The Everyday Lore Project

21 May 2020 – Ascension Day

21 May 2020 – Ascension Day

Today I hung an egg in my attic. It’s Ascension Day, aka Holy Thursday, aka St Collen’s Day. Ascension Day is known for Beating the Bounds, well dressing, and if it rains today, the water is said to be a curative for eyes, lacklustre bread and general ill health. 

But for reasons I still can’t quite understand, I went for hanging an egg in my attic, for it is said that on Ascension Day hanging an egg in the roof will give the house and those in it protection. Actually, there’s a tiny bit more to the folklore, it’s said that the egg used should be laid today, but only having chickenless friends, I sort of skated over that bit. 

In order to hang my egg, I had to make some sort of a sling. I turned again to macramé, because if it’s good enough to hang a plant, it’s good enough to hang an egg. It took me a while to find a scaled down pattern, but eventually after some very easy and quick knotting I had something that irrationally reminded me of a Lindt chocolate.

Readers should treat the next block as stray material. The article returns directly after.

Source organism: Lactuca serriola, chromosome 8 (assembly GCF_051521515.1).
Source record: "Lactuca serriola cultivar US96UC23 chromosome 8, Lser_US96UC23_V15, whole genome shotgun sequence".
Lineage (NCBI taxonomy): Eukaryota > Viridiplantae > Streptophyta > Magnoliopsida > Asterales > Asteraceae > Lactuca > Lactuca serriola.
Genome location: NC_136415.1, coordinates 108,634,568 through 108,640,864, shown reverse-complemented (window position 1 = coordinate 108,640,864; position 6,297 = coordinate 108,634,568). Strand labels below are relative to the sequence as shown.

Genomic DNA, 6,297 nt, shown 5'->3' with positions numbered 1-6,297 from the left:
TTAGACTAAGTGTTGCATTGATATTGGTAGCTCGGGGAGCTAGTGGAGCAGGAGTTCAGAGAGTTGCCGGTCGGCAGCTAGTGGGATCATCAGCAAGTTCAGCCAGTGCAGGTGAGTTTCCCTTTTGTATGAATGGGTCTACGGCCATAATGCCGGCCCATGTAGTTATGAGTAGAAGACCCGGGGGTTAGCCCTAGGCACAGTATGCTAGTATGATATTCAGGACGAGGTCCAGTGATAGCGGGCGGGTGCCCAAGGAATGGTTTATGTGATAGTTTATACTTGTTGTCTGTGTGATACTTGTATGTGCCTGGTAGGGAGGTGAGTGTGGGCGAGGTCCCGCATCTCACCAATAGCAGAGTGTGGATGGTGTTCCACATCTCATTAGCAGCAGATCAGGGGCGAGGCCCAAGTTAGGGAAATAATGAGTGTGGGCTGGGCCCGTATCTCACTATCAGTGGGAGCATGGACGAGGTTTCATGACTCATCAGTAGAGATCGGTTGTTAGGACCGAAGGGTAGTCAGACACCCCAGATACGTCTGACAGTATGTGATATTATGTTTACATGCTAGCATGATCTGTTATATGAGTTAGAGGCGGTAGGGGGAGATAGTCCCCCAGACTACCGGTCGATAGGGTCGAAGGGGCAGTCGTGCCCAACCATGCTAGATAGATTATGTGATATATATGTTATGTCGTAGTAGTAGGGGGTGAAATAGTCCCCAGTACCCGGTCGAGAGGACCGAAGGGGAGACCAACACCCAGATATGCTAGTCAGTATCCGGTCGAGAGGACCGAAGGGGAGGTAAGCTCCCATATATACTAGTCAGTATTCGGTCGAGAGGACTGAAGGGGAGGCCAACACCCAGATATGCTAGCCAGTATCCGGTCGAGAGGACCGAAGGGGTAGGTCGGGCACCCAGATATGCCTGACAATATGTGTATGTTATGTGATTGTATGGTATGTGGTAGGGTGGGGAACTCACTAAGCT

Next was going into the attic. I’ve always found my attic slightly traumatic usually because the only time I ever go up there is when the roof is leaking and I have to slosh buckets full of water back down a rickety ladder. Plus, I’m relatively convinced something lives up there. Like a giant spider. Or a hob. 

With the egg dangling off a finger, I ascended the ladder into a very warm and musty loft. For some reason, I thought there would be a random nail sticking out of a joist, but I couldn’t see one, just webs, clots of dusty webs. So I went back down the ladder to fetch some hardware leaving the egg nestled on an old handbag. Returning, I hammered in a nail, resolutely ignoring what was shaking down on me, and hung up the egg. 

I’m not entirely sure how I feel about having an egg hanging in the attic. If I ever move, I’ll have to decide whether to take it down, or freak out the new occupants. But at least it’ll give whatever creature’s up there some breakfast.

And now we are five.

By the way, how many beans make five? A bean, a bean and a half a bean, a bean, a bean and a half a bean…


Cooper, Q. and Sullivan, P. (1994) Maypoles, Martyrs & Mayhem: 366 Days of British Myths, Customs & Eccentricities, London, Bloomsbury Publishing Plc

Roud, S. (2006) The English Year: A Month-By-Month Guide To The Nation’s Customs and Festivals, From May Day to Mischief Night, London, Penguin Books

Published by Liza Frank

Author of My Celebrity Boyfriend. Obsessed with hula hooping, sons of preachermen and fresh dates, sometimes all at the same time. Curator of Folklore Agony and The Everyday Lore Project.

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